Kabul guest house attack: UN chief says help didn`t arrive in time
It took an hour for Afghan and NATO forces to respond to a Taliban attack on a guest house occupied by the UN staff in Kabul, Secretary General Ban Ki-moon has complained.
New York: It took an hour for Afghan and NATO forces to respond to a Taliban attack on a guest house occupied by the UN staff in Kabul, Secretary General Ban Ki-moon has complained and sought additional funds to beef up security for the world body employees in conflict zones.
"The UN security team (in the guest house) repeatedly called for help from both Afghanistan government forces and other international partners," Ban told the General Assembly yesterday, two days after the Taliban militants wearing suicide vests stormed the building in the heart of the Afghan capital killing 12 people, including five UN staff.
"We are still sorting out the facts, but initial reports suggest that it was approximately an hour, if not longer, before Afghan police or others arrived on the scene," he said.
The Kabul guest house attack follow the terror strike on World Food Programme office in the Pakistani capital Islamabad in which the UN had lost another five of its members.
This year, not counting peacekeepers, 27 civilian staffers have been killed, more than half in Afghanistan and Pakistan.
Calling for more security units to guard UN facilities and guest houses, Ban has appealed to both the Security Council and General Assembly to allocate more resources to better protect UN workers in conflict zones. Staff who survived the Kabul attack, which came ahead of the November 7 Presidential run-off election, have now been flown out of the country and movement of all other UN employees in Afghanistan remains restricted, according to the UN.
"For at least an hour, and perhaps more, those two security officers (at the guest house) held off the attackers. They fought through the corridors of the building and from the rooftop," the UN Secretary-General told the General Assembly.
"They held off the attackers long enough for their colleagues to escape, armed only with pistols against assailants carrying automatic weapons and grenades and wearing suicide vests," he added.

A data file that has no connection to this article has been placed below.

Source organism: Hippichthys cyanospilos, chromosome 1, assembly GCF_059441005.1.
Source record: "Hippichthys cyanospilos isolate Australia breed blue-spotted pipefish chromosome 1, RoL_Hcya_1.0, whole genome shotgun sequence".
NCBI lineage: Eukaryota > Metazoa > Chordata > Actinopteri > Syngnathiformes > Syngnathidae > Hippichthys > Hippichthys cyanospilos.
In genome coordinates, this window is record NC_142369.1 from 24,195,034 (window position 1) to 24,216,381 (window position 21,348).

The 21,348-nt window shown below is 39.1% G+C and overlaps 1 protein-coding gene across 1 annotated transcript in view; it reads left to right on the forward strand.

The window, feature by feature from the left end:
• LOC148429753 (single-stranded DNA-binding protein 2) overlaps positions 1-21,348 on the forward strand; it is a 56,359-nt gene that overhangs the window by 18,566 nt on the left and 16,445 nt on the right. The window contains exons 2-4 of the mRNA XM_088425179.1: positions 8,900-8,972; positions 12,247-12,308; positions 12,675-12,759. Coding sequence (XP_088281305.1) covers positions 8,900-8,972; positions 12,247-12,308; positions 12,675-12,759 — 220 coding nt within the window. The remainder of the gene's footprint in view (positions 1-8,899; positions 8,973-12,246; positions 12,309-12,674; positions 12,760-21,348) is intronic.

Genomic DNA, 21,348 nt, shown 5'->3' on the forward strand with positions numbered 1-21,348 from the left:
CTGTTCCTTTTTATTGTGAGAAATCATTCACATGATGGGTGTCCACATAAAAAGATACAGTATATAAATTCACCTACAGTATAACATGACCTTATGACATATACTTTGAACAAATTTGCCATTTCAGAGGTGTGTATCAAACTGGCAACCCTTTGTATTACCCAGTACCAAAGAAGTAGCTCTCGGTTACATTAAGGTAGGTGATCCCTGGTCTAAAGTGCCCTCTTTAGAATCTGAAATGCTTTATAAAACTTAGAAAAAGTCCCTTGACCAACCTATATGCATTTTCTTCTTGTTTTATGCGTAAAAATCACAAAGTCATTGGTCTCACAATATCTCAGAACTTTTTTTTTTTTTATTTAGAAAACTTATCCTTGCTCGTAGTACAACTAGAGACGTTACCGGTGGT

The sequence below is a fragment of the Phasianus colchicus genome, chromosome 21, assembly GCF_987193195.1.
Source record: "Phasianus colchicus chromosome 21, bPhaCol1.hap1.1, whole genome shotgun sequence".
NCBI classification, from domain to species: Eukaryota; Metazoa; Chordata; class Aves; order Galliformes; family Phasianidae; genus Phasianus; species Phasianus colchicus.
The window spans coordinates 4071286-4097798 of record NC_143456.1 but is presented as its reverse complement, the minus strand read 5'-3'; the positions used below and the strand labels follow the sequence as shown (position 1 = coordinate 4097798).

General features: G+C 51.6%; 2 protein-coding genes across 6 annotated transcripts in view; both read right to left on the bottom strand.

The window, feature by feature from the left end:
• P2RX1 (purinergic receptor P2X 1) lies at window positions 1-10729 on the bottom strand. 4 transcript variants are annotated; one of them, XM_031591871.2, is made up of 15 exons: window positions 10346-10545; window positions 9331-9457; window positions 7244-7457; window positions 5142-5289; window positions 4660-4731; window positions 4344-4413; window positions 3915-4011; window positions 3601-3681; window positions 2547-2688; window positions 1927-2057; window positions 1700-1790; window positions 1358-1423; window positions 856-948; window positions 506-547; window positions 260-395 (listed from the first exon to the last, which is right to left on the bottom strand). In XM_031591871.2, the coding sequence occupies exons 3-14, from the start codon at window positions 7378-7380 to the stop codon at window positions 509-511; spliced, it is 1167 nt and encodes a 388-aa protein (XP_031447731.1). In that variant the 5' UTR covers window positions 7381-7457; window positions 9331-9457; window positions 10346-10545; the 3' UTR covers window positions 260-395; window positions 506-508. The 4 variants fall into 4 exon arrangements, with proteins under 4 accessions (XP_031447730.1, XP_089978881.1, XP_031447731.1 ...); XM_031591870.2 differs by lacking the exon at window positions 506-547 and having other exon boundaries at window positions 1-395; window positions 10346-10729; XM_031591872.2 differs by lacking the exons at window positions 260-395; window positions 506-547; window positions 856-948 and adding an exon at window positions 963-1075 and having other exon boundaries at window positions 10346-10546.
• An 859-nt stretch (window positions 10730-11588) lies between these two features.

The UN chief separately told journalists that he had requested additional funding to augment the security and safety capacity of the United Nations premises and staff. "It is absolutely necessary at this time."
"I am very much encouraged by the unreserved support and cooperation of the member states. They said that they will positively consider my additional budgetary support," he added.
Describing the UN as a "soft target", Ban asked for USD 50 million for more effective screening into UN facilities, more money to handle times of crises, emergency fund for the Department of Safety and Security, higher pay packages for persons working in dangerous zones, and setting up a fund with an initial amount of USD 10 million to help victims and their families.
Although Afghan President Hamid Karzai has pledged his full support for the United Nations Assistance Mission in Afghanistan (UNAMA), a significant re-appraisal of the situation on the ground is taking place at the UN headquarters.
Ban convened an emergency meeting of the heads of UN departments, agencies, funds and programmes to assess their security staffing needs.
"We shall decide whether staff who are not critically needed in country should leave," he said, noting that employees not directly engaged in critical, election-related duties are being encouraged to take leave.
At a UN staff town hall meeting, a moment of silence was observed for the five fallen UN workers in the Kabul attack.
Four of the deceased were identified as Jossie Esto from Philippines with UN Development Programme; Lewis Maxwell, a close protection officer from the United States; Laurance Mefful, a UN security officer from Ghana; and Lydia Wonwene, a UNDP elections officer from Liberia. The identity of the fifth victim is still being confirmed.